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Ensuring that research is effectively addressing the realities of farmer livelihoods, and the factors affecting them, is a key challenge in transforming agricultural research for development.  The Global Forum is putting smallholder farmers’ needs at the centre of the research and innovation agenda, and drawing attention to other critical issues such as gender equity and the empowerment of women, the future of youth in agriculture, and the role of agriculture in protracted crises.

Women in Agriculture

Through the Gender in Agriculture Partnership (GAP) the Global Forum is developing a collective voice across institutions to push for gender equity and the economic empowerment of women in agriculture.

Nearly half of all smallholder farmers worldwide are women farmers. Yet agricultural research is still focused on needs articulated by men, such as input provision and productivity, rather than those voiced by women, such as labour saving measures, post-harvest value addition or child nutrition.

The GAP is a collective, self-driven global movement with a mission to place gender equity and women’s empowerment at the heart of agricultural policy, research and development, capacity-development and institutional-building agendas. This means re-conceptualizing agriculture not only as a vehicle to produce food, other agricultural products and income, but also to ensure household and community well-being.

The GAP’s priorities are to create:

  1. The evidence and knowledge base required to give visibility to women’s contributions and the costs of neglecting their needs in agriculture
  2. Inter-institutional and cross-sectoral advocacy to raise awareness of women’s needs in agriculture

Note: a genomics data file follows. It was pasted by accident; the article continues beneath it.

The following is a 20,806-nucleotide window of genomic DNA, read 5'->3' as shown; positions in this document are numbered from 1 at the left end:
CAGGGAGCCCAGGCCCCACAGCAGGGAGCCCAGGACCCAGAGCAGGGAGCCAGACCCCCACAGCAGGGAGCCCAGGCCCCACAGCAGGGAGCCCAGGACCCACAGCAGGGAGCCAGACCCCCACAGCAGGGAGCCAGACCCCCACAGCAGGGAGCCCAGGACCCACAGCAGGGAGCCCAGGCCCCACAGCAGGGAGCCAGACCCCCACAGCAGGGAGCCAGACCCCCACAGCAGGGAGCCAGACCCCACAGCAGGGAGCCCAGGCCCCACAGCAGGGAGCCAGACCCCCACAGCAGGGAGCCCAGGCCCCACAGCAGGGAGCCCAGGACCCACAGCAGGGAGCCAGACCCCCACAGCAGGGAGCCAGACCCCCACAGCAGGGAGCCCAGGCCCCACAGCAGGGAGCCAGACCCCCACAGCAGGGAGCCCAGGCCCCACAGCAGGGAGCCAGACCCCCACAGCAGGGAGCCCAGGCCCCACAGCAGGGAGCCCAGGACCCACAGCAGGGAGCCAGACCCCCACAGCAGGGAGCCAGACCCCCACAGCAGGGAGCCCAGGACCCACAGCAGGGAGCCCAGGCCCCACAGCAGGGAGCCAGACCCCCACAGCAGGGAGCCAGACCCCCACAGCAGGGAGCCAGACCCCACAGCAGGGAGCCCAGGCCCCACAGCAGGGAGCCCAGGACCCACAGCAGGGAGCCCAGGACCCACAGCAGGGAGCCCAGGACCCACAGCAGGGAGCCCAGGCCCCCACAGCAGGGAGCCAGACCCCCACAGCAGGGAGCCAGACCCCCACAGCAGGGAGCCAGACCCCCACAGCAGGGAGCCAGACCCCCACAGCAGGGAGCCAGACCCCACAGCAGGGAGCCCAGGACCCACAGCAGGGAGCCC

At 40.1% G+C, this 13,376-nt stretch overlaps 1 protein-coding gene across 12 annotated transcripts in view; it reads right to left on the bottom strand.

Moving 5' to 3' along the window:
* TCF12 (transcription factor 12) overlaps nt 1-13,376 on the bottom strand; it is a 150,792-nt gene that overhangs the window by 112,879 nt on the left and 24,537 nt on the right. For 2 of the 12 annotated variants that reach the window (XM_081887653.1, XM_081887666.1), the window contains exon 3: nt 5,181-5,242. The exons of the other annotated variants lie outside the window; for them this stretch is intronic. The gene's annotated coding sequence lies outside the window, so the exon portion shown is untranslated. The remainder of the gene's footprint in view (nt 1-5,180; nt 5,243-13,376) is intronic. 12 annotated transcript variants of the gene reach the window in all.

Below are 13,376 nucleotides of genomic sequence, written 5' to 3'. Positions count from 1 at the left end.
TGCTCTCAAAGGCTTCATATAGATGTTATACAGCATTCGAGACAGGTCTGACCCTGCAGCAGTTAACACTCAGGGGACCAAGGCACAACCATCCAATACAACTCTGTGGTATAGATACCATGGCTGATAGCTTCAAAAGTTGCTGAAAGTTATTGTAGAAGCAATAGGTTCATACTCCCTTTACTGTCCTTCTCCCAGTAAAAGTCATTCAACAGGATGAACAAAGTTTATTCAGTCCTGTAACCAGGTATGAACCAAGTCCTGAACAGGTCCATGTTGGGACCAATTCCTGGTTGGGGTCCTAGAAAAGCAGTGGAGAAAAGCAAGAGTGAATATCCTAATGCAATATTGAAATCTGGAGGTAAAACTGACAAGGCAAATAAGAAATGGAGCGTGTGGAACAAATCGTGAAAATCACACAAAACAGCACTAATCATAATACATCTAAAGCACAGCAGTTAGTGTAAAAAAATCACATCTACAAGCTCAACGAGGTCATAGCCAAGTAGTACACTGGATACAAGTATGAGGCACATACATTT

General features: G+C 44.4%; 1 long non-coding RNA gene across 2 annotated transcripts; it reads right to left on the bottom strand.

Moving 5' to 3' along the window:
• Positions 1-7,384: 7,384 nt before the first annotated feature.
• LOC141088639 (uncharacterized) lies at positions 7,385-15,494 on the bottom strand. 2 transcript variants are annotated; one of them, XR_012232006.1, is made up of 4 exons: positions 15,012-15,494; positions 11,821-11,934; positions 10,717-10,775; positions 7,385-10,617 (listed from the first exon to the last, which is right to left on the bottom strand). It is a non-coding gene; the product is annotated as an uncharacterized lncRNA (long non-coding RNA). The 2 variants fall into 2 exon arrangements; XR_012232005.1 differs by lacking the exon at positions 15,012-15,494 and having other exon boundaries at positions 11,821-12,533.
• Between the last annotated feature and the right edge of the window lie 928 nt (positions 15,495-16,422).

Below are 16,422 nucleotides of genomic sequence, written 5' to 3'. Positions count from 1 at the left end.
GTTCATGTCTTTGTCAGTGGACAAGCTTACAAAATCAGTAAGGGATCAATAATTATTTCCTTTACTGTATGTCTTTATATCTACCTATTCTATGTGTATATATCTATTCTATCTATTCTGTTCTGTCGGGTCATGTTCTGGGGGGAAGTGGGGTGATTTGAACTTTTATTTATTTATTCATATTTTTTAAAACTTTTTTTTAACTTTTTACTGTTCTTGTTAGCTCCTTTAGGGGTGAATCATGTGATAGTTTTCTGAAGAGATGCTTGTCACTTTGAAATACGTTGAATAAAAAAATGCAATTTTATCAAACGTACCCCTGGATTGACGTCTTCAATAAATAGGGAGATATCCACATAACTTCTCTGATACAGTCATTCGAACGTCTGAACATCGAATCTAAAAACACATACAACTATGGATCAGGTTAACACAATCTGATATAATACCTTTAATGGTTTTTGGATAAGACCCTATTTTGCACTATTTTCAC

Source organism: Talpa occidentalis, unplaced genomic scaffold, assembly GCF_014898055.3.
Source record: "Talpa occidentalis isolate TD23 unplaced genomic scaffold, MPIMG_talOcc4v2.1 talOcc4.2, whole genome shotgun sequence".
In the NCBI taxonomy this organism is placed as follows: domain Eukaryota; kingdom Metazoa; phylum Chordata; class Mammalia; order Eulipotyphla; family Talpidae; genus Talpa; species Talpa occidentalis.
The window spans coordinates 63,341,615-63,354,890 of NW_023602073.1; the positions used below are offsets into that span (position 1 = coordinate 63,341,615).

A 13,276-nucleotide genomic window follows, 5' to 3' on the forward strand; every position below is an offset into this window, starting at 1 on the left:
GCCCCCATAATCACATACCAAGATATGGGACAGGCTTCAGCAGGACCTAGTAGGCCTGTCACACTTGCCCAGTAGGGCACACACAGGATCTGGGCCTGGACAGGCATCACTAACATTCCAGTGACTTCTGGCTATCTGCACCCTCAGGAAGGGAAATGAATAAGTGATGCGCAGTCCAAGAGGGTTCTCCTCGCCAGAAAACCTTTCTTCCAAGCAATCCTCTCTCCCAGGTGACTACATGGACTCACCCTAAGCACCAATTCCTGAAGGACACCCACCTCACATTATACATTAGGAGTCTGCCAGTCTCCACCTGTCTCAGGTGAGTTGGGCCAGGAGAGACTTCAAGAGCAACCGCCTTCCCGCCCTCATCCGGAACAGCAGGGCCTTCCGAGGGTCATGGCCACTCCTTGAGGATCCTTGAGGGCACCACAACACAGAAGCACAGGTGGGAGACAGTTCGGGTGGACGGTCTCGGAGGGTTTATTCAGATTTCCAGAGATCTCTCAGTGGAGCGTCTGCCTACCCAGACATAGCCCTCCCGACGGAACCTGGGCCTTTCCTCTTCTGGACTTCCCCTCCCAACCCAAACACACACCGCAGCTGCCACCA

3. Collective action and leadership among rural women and girls on practical programmes and international actions that directly meet their needs.
  4. Action on women’s rights at large and addressing gender discrimination in agricultural policies, institutions and services
  5. Awareness in policy-shaping bodies on the need for women’s ownership of and access to resources, and for decision-making roles within agricultural and community organizations and the household

GAP already involves 150 organizations working together to share knowledge and build joint programs. The GAP website and the Global Forum's wider blog,newslettersreports and events, highlight the impact of women in agriculture and innovative ways to improve women’s economic and social positions within the agricultural world.

Opportunities for Youth

The average age of the smallholder farmer is 60, and it’s difficult to attract and retain young people in agriculture.  Without more active youth participation in agricultural research for development, the sector risks stagnation and losing touch with the needs of rural communities. Special attention must also be given to encouraging young people into careers in research and innovation and to giving youth a voice in the changes needed in agricultural education and how to make careers more attractive and valued.